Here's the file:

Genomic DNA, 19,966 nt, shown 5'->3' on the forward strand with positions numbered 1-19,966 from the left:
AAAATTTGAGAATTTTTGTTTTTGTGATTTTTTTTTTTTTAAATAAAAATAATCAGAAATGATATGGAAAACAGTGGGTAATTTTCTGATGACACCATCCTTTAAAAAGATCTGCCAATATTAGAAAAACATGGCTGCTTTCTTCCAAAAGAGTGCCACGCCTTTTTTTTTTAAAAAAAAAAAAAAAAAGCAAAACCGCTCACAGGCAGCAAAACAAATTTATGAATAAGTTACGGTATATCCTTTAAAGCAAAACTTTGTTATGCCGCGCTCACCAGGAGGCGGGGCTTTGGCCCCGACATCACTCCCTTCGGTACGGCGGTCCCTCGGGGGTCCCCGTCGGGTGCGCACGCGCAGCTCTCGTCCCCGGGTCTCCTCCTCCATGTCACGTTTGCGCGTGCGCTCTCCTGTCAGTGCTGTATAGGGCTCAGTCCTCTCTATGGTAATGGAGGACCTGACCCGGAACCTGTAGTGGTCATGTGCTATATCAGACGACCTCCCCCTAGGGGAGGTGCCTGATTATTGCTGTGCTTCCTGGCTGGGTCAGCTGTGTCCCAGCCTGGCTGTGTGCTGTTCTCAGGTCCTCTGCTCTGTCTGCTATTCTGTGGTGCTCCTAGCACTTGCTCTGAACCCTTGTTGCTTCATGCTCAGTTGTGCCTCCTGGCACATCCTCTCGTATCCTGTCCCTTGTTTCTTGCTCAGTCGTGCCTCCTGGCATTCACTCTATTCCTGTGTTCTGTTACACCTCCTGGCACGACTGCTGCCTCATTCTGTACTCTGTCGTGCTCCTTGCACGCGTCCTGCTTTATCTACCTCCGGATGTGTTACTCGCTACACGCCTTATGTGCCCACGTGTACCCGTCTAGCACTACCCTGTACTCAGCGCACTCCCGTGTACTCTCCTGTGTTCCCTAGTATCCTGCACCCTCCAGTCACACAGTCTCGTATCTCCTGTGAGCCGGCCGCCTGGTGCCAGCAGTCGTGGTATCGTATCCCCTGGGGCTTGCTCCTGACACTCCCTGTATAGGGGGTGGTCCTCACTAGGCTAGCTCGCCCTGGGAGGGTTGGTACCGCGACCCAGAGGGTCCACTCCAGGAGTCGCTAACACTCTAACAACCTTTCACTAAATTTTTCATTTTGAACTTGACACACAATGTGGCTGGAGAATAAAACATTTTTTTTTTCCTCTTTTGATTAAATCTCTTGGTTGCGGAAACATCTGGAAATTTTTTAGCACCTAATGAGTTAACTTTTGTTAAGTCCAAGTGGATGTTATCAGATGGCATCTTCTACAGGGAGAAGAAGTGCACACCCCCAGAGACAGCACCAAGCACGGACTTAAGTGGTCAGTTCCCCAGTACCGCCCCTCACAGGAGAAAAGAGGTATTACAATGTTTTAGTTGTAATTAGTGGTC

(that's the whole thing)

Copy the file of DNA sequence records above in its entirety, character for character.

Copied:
Genomic DNA, 19,966 nt, shown 5'->3' on the forward strand with positions numbered 1-19,966 from the left:
AAAATTTGAGAATTTTTGTTTTTGTGATTTTTTTTTTTTTAAATAAAAATAATCAGAAATGATATGGAAAACAGTGGGTAATTTTCTGATGACACCATCCTTTAAAAAGATCTGCCAATATTAGAAAAACATGGCTGCTTTCTTCCAAAAGAGTGCCACGCCTTTTTTTTTTAAAAAAAAAAAAAAAAAGCAAAACCGCTCACAGGCAGCAAAACAAATTTATGAATAAGTTACGGTATATCCTTTAAAGCAAAACTTTGTTATGCCGCGCTCACCAGGAGGCGGGGCTTTGGCCCCGACATCACTCCCTTCGGTACGGCGGTCCCTCGGGGGTCCCCGTCGGGTGCGCACGCGCAGCTCTCGTCCCCGGGTCTCCTCCTCCATGTCACGTTTGCGCGTGCGCTCTCCTGTCAGTGCTGTATAGGGCTCAGTCCTCTCTATGGTAATGGAGGACCTGACCCGGAACCTGTAGTGGTCATGTGCTATATCAGACGACCTCCCCCTAGGGGAGGTGCCTGATTATTGCTGTGCTTCCTGGCTGGGTCAGCTGTGTCCCAGCCTGGCTGTGTGCTGTTCTCAGGTCCTCTGCTCTGTCTGCTATTCTGTGGTGCTCCTAGCACTTGCTCTGAACCCTTGTTGCTTCATGCTCAGTTGTGCCTCCTGGCACATCCTCTCGTATCCTGTCCCTTGTTTCTTGCTCAGTCGTGCCTCCTGGCATTCACTCTATTCCTGTGTTCTGTTACACCTCCTGGCACGACTGCTGCCTCATTCTGTACTCTGTCGTGCTCCTTGCACGCGTCCTGCTTTATCTACCTCCGGATGTGTTACTCGCTACACGCCTTATGTGCCCACGTGTACCCGTCTAGCACTACCCTGTACTCAGCGCACTCCCGTGTACTCTCCTGTGTTCCCTAGTATCCTGCACCCTCCAGTCACACAGTCTCGTATCTCCTGTGAGCCGGCCGCCTGGTGCCAGCAGTCGTGGTATCGTATCCCCTGGGGCTTGCTCCTGACACTCCCTGTATAGGGGGTGGTCCTCACTAGGCTAGCTCGCCCTGGGAGGGTTGGTACCGCGACCCAGAGGGTCCACTCCAGGAGTCGCTAACACTCTAACAACCTTTCACTAAATTTTTCATTTTGAACTTGACACACAATGTGGCTGGAGAATAAAACATTTTTTTTTTCCTCTTTTGATTAAATCTCTTGGTTGCGGAAACATCTGGAAATTTTTTAGCACCTAATGAGTTAACTTTTGTTAAGTCCAAGTGGATGTTATCAGATGGCATCTTCTACAGGGAGAAGAAGTGCACACCCCCAGAGACAGCACCAAGCACGGACTTAAGTGGTCAGTTCCCCAGTACCGCCCCTCACAGGAGAAAAGAGGTATTACAATGTTTTAGTTGTAATTAGTGGTC